Regularly, the Heart Association partners with Jefferson University and their JeffSTARS program. This program highlights young physicians and leaders in medicine who learn about the intersection of advocacy and medicine. Recently, Lakshmi Narayanam, took part in this program. Here is her story.
"As medical students, it is our sole responsibility to learn how to provide excellent care for all of our patients. In addition to medicine, this includes addressing social determinants of health and learning how to be an advocate. Day to day, we see the obstacles and challenges our patients face. We provide them with the available resources and try our best to get them connected to community tools. Helping those on an individual level is called “little a” advocacy. Looking at the big picture, making systemic changes and affecting a whole community is called “big A” advocacy. As a physician in training, my goal is to become proficient in both kinds of advocacy.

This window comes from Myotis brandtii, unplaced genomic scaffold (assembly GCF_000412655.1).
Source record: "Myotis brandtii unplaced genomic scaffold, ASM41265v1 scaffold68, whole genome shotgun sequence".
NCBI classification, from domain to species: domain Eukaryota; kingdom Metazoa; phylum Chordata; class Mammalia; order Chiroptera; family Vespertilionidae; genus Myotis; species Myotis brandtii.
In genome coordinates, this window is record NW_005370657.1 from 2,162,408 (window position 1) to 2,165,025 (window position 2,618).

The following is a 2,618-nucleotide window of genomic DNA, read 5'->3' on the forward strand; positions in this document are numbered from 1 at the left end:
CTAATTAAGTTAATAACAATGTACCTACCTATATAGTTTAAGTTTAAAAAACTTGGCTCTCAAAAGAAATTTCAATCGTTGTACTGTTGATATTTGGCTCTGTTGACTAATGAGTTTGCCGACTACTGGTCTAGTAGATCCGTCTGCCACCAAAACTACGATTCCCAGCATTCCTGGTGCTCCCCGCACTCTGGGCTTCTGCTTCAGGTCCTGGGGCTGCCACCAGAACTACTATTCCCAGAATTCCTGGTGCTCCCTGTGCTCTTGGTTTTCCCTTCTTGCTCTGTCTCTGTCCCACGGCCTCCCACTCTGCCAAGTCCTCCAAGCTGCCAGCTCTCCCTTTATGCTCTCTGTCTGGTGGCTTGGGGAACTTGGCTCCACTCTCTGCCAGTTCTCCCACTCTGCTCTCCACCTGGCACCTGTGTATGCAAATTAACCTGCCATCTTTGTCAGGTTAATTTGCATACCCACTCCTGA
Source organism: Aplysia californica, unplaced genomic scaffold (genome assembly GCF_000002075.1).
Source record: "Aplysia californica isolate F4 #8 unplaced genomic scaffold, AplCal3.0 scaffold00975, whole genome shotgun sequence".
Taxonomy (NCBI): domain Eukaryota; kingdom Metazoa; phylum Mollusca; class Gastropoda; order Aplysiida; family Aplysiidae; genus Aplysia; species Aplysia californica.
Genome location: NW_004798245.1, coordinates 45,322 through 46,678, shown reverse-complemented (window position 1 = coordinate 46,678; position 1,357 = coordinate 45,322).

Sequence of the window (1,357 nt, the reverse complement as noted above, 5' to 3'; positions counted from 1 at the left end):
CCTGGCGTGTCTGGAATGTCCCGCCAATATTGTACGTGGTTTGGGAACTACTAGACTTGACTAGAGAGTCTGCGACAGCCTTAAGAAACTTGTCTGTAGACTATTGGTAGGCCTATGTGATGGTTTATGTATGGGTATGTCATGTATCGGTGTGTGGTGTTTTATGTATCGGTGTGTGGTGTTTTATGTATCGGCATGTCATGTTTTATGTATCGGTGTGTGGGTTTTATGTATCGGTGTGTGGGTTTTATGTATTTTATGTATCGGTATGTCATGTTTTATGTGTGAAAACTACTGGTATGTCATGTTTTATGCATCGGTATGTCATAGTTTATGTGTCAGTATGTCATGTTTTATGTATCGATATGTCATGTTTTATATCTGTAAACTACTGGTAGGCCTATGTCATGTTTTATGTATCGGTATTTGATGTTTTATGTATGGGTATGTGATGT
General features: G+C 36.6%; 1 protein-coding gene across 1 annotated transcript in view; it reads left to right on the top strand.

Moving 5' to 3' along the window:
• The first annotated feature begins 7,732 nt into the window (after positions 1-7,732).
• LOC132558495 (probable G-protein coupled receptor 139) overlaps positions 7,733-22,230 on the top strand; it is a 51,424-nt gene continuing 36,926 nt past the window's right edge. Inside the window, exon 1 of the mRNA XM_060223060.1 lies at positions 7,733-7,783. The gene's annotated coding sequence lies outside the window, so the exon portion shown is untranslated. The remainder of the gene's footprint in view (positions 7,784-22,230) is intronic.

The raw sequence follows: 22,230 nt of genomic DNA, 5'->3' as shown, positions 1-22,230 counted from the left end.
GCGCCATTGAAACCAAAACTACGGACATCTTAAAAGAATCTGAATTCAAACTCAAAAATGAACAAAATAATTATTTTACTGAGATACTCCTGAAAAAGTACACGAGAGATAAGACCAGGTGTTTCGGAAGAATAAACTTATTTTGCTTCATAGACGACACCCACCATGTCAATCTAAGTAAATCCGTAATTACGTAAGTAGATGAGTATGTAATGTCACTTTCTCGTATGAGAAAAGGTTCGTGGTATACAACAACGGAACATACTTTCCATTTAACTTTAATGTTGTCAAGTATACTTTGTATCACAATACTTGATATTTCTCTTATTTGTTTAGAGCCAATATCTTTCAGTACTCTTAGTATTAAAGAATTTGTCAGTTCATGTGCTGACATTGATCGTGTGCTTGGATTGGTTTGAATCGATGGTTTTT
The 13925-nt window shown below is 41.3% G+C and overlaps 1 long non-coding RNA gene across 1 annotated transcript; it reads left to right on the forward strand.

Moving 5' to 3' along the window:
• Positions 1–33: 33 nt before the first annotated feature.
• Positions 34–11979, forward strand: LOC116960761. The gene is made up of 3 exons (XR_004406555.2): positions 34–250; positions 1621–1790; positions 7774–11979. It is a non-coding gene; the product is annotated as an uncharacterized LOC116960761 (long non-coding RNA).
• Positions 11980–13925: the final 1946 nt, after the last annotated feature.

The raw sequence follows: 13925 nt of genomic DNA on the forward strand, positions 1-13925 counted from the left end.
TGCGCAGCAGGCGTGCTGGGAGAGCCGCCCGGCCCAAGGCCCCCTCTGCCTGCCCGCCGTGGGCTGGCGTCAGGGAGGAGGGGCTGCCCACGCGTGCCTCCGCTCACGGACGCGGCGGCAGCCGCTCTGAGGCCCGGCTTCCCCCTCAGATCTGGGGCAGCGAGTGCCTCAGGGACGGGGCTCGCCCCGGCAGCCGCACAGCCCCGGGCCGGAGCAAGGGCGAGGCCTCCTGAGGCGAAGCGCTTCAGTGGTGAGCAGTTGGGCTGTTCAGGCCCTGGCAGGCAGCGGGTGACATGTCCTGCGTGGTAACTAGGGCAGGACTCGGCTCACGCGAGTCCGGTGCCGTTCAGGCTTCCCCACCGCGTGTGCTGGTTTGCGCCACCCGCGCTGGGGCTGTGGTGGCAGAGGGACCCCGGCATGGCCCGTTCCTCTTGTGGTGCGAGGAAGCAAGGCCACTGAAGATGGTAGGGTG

I was very excited when presented with the opportunity to gain real life experience in advocacy in Philadelphia. I would finally be able to put the skills I have been learning about to work. It was very intimidating at first, kind of like learning a whole new language. As I re-familiarized myself with how local government works and how bills are passed, I felt a bit more comfortable. In addition, the American Heart Association has been an invaluable community partner by giving me a multitude of experiences. I was able to attend meetings with legislators and city council meetings. This has allowed me to get a better understanding of how the meetings work and everything that is necessary for change to occur. I am inspired by all the initiatives the Heart Association has spearheaded.
Throughout my advocacy elective I have learned how I can positively impact my community as a physician in the future. A large part of what I can do as an advocate is integrating my medical knowledge, patient encounters, and research skills to create material for legislators to read. By organizing the information in an easily digestible manner, the relevant facts are better understood so the legislators can make an informed decision.
The American Heart Association has taught me how to be an advocate for my patients and my community. As a physician, I can utilize the skills I have gained during this experience to continue advocating for my patients in and out of the office."